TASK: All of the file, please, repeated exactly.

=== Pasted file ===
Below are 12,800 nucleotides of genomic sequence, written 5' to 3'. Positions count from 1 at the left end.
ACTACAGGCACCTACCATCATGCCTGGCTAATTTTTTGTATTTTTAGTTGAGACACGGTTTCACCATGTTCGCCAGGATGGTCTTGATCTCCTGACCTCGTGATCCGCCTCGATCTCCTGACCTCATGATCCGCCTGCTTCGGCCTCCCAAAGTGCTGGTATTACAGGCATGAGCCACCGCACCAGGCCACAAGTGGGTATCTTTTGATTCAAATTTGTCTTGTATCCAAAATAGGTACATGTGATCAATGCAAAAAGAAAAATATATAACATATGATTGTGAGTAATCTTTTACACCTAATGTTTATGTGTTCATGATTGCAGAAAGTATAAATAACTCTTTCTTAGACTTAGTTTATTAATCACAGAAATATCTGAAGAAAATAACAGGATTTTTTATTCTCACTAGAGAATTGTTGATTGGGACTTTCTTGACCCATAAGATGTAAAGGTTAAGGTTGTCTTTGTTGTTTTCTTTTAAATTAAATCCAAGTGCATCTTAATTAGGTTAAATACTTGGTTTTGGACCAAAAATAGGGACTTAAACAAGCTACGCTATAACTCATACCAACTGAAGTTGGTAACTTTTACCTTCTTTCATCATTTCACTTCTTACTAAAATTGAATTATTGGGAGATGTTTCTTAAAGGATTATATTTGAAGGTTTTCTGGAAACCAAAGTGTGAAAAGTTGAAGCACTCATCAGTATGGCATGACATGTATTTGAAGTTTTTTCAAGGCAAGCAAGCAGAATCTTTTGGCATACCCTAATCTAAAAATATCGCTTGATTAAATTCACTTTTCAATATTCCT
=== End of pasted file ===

Below are 12,800 nucleotides of genomic sequence, written 5' to 3'. Positions count from 1 at the left end.
ACTACAGGCACCTACCATCATGCCTGGCTAATTTTTTGTATTTTTAGTTGAGACACGGTTTCACCATGTTCGCCAGGATGGTCTTGATCTCCTGACCTCGTGATCCGCCTCGATCTCCTGACCTCATGATCCGCCTGCTTCGGCCTCCCAAAGTGCTGGTATTACAGGCATGAGCCACCGCACCAGGCCACAAGTGGGTATCTTTTGATTCAAATTTGTCTTGTATCCAAAATAGGTACATGTGATCAATGCAAAAAGAAAAATATATAACATATGATTGTGAGTAATCTTTTACACCTAATGTTTATGTGTTCATGATTGCAGAAAGTATAAATAACTCTTTCTTAGACTTAGTTTATTAATCACAGAAATATCTGAAGAAAATAACAGGATTTTTTATTCTCACTAGAGAATTGTTGATTGGGACTTTCTTGACCCATAAGATGTAAAGGTTAAGGTTGTCTTTGTTGTTTTCTTTTAAATTAAATCCAAGTGCATCTTAATTAGGTTAAATACTTGGTTTTGGACCAAAAATAGGGACTTAAACAAGCTACGCTATAACTCATACCAACTGAAGTTGGTAACTTTTACCTTCTTTCATCATTTCACTTCTTACTAAAATTGAATTATTGGGAGATGTTTCTTAAAGGATTATATTTGAAGGTTTTCTGGAAACCAAAGTGTGAAAAGTTGAAGCACTCATCAGTATGGCATGACATGTATTTGAAGTTTTTTCAAGGCAAGCAAGCAGAATCTTTTGGCATACCCTAATCTAAAAATATCGCTTGATTAAATTCACTTTTCAATATTCCT